DR: When did you start telecommuting as a covid-19 precaution?
YB: The Representation of the European Commission in Luxembourg has been strictly following instructions from its headquarters. It is essential to protect the staff. On Friday the 13th of March, I called my team together for a last physical meeting, in order to get organised. Only critical staff from the next day onwards was allowed to come to the office if the work could not be done from home.
What do you like about your telecommuting workspace?
I mainly work from my living room, an open and bright space. If it gets warmer, I will move my homeworking space outside into the green. This is of course not possible when working in the Maison de l’Union européenne. I do miss meeting and brainstorming with my team, and being in the centre of town, busily organising the next commissioner visit or citizens’ dialogue. All that will unfortunately not be possible for a while.
Yuriko Backes likes to have flowers in her home office. Photo: Yuriko Backes
Is there a “personal touch” to your home workspace?
I always have flowers and a lit candle around, and I like working with classical music, mainly Bach.
How do you make telecommuting work for you?
A big part of my job is to be in contact with citizens, to exchange, discuss and inform about the EU. Reaching out to citizens is to some extent limited to social media now, where my team has been actively engaged. There is a lot of disinformation out there. The competences of the EU treaties regarding public health are limited. The responsibility for the organisation and delivery of health care fall under the competence of member states. The commission’s role is thus mainly to support member states; it wants to avoid them taking uncoordinated or even contradictory measures that ultimately undermine common effort to fight the outbreak. So, we are busy conveying the message that the EU is part of the solution! Because it is!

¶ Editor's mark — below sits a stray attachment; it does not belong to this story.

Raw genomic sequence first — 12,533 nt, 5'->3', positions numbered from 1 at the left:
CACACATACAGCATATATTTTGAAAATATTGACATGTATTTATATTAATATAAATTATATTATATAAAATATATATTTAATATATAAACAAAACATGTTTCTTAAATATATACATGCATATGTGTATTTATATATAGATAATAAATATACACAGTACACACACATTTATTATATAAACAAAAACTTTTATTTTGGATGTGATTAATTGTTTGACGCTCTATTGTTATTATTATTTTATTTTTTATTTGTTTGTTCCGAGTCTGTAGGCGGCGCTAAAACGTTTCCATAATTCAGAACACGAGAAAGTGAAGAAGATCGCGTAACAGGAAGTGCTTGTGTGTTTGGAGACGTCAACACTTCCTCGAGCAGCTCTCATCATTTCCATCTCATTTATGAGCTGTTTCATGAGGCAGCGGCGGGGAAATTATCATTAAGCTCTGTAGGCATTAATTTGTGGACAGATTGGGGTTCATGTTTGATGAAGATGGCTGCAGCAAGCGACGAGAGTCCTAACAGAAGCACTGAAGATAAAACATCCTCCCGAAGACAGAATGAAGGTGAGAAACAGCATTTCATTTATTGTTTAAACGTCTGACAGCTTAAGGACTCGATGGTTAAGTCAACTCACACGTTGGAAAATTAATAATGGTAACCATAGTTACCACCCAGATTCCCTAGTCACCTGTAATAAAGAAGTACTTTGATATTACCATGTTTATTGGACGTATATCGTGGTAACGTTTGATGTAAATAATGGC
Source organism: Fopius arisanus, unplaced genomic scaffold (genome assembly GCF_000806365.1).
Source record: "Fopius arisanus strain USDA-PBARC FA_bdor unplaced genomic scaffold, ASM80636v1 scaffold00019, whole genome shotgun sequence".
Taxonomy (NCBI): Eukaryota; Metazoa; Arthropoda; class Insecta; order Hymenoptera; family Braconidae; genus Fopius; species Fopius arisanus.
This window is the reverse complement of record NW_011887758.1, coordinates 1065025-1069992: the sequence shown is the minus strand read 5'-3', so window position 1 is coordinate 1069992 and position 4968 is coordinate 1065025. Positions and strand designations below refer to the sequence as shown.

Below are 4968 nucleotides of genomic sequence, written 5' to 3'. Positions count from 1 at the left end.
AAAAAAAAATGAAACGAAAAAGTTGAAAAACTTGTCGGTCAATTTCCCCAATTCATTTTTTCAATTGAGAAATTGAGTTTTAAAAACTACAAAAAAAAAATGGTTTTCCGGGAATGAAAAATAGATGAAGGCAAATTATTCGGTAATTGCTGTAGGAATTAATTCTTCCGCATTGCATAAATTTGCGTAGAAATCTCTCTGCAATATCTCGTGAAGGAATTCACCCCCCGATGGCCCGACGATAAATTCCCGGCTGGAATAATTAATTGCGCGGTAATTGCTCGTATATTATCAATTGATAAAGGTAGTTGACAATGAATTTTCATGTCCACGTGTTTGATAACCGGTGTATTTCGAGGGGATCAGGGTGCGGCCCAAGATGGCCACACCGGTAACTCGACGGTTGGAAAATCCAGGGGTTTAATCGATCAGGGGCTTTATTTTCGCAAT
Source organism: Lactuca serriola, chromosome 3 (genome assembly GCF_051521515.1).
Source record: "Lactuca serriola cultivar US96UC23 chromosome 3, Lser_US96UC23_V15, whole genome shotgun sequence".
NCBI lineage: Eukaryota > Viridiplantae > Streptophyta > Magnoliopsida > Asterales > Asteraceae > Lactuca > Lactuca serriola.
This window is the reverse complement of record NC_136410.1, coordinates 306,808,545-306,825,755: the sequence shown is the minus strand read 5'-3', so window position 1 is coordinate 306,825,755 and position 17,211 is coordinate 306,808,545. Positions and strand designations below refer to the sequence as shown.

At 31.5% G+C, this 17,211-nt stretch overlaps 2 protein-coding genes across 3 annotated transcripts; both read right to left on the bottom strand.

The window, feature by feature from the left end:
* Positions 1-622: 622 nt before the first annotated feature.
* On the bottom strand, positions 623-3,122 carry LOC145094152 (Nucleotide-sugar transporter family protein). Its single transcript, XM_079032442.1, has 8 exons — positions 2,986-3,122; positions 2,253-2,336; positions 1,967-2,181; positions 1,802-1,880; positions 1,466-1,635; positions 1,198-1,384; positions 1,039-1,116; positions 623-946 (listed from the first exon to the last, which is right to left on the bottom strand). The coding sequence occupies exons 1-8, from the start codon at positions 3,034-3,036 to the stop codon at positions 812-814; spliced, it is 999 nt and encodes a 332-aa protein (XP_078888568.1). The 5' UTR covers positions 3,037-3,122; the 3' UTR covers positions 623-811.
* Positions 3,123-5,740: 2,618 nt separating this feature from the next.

Have you developed any new habits or routines?
I do stick to a routine, getting up early. I have always started my day with yoga and Pilates, and a couple of weekly cycles on my home trainer. Now there is no excuse but to do this every day. The time it would normally take to get the office can now be invested differently.
Early morning yoga/Pilates on the tatami is part of a daily routine for Yuriko Backes. Photo: Yuriko Backes
How have you managed to maintain communications with your team and keep them motivated during the crisis?
I am in daily contact with my team, via mail, phone, video conferencing. We have agreed to use the time wisely and work on specific projects that in normal times one never finds the time for. We all need to think out of the box. If a few weeks ago someone had told me that in 2020 we would not be able to celebrate Europe Day on 9th of May at the Place d’Armes and Square Jan Palach in Luxembourg, I would have declared them as crazy. But that is what is happening now. We are determined to celebrate the importance of Europe Day in another way. It is more important than ever!